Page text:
Understanding Fear Of Commitment: A Psychologist’s Guide

Making a romantic commitment is, for the seriously inclined, a major life step. Those who take commitment seriously often have a natural and appropriate fear of commitment because they take their responsibilities seriously.

Whether a person is interested in forming a long-term relationship, getting married, or having kids together, the word commitment is big because it symbolizes big—truly enormous—responsibility. For those who are genuinely interested in pursuing a heartfelt relationship, commitment brings up images of sharing all of life, the good and the not-so-good, “until death do us part.” This is no small issue, particularly if finances, living circumstances, and others’ lives (e.g., children, friends, family, and pets) are involved. Deep love, vulnerability, and personal responsibility are part and parcel of being truly committed.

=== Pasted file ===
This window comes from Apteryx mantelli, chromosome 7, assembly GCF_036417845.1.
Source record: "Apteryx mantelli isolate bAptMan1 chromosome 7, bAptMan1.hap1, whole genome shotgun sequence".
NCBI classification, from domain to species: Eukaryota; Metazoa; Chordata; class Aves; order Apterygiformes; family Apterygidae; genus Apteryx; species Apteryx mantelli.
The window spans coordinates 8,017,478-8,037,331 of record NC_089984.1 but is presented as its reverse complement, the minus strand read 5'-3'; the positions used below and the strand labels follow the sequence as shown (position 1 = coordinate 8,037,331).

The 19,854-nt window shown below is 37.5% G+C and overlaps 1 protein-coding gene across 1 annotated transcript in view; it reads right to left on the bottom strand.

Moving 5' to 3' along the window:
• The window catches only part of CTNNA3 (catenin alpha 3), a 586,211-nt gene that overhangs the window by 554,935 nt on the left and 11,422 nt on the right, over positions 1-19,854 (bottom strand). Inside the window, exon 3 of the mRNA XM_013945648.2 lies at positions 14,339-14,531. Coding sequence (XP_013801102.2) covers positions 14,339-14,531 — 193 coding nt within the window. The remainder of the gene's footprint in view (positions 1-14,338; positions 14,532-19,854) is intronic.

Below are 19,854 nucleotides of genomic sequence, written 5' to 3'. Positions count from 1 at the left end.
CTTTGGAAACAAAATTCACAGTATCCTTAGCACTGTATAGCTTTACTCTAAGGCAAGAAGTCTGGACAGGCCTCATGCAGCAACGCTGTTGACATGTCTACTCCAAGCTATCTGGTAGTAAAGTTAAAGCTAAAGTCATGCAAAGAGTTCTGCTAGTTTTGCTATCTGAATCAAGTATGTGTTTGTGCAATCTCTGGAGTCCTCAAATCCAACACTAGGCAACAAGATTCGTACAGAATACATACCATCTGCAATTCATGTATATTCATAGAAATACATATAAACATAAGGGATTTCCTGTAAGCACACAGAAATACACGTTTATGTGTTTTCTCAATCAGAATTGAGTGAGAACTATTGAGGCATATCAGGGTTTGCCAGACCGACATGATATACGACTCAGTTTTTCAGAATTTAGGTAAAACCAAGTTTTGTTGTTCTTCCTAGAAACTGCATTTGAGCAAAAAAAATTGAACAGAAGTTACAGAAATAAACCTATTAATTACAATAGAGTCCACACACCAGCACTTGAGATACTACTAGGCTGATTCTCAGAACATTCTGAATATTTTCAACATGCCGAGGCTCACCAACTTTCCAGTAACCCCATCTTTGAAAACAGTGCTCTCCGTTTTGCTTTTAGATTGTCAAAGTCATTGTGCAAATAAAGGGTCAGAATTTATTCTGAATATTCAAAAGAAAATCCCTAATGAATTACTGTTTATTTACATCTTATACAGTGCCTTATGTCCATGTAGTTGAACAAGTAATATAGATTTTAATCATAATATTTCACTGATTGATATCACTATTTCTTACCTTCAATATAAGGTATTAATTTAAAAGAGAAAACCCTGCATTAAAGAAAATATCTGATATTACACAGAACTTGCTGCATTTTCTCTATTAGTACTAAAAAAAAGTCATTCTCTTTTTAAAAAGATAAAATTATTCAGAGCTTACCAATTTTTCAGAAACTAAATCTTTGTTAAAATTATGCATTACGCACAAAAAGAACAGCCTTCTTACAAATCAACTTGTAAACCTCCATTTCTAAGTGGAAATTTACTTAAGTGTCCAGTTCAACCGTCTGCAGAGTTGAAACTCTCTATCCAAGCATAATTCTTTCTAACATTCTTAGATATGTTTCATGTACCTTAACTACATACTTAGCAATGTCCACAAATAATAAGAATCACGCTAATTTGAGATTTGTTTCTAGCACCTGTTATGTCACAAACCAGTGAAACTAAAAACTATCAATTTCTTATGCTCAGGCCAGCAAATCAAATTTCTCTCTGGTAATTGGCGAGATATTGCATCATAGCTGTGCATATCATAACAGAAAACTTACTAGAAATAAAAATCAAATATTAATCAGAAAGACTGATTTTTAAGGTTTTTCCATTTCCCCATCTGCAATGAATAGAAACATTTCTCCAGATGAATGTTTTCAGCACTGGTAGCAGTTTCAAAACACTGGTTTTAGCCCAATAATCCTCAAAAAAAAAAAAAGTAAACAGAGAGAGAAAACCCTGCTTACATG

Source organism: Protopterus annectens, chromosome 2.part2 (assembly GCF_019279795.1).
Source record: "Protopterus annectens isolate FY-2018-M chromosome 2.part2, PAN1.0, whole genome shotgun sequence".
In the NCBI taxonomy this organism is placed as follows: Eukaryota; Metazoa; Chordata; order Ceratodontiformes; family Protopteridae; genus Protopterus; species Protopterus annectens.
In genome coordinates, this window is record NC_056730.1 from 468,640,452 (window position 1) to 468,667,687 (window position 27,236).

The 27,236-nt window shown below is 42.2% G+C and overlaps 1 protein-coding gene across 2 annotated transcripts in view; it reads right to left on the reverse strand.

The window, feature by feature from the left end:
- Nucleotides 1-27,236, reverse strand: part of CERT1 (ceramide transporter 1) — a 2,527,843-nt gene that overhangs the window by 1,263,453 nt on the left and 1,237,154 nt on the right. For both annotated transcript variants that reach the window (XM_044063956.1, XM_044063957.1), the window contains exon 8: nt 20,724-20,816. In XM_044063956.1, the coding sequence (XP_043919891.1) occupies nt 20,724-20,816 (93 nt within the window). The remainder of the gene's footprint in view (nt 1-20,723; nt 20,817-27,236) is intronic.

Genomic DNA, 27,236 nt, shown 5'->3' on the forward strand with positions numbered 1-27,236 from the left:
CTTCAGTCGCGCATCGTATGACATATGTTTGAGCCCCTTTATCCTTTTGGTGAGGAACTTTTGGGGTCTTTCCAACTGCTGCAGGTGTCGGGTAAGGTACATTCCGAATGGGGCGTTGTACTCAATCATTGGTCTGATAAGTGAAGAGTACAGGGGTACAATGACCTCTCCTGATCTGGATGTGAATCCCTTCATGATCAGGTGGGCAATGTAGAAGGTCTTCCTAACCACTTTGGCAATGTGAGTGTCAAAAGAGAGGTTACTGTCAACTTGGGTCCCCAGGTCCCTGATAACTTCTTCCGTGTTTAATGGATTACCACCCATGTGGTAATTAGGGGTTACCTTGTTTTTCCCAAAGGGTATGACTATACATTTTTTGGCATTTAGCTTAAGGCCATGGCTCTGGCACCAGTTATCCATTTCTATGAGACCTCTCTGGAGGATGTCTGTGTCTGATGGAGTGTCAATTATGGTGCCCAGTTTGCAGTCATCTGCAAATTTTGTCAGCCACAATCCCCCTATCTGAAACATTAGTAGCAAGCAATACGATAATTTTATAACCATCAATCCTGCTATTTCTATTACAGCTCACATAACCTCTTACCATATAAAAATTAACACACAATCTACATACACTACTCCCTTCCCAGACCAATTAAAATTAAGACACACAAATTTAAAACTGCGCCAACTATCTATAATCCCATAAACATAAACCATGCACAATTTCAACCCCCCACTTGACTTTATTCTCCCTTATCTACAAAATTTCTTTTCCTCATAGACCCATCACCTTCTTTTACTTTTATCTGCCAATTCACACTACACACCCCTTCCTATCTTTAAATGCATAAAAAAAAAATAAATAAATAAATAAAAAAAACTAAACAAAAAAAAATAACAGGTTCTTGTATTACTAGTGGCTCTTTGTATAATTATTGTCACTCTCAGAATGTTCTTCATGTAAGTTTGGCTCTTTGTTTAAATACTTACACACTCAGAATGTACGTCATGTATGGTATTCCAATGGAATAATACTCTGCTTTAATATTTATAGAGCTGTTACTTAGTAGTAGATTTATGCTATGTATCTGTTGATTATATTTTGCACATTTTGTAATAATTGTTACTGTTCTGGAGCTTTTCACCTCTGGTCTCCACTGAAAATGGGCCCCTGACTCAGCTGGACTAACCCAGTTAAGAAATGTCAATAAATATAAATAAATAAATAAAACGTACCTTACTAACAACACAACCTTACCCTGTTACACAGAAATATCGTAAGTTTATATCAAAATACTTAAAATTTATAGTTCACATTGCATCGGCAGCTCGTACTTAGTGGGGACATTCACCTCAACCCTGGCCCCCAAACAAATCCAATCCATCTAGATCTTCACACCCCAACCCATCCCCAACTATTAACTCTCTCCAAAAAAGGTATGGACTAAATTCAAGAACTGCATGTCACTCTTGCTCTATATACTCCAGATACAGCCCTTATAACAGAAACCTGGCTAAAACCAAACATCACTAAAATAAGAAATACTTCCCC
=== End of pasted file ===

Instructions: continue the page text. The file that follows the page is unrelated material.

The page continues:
On the other hand, if a person is fairly irresponsible and enters into relationships lightly, a fear of committing may never arise. When relationship irresponsibility is high and an authentic sense of commitment is low, romantic relationships tend to be seen as disposable. As a result, individuals in this category often take such a blithe approach to relationships and “commitment” that fear never arises. In short, if you’re not really committed, you’ve consciously or unconsciously told yourself that you’ve nothing to fear because you’ve not “risked” your heart.  

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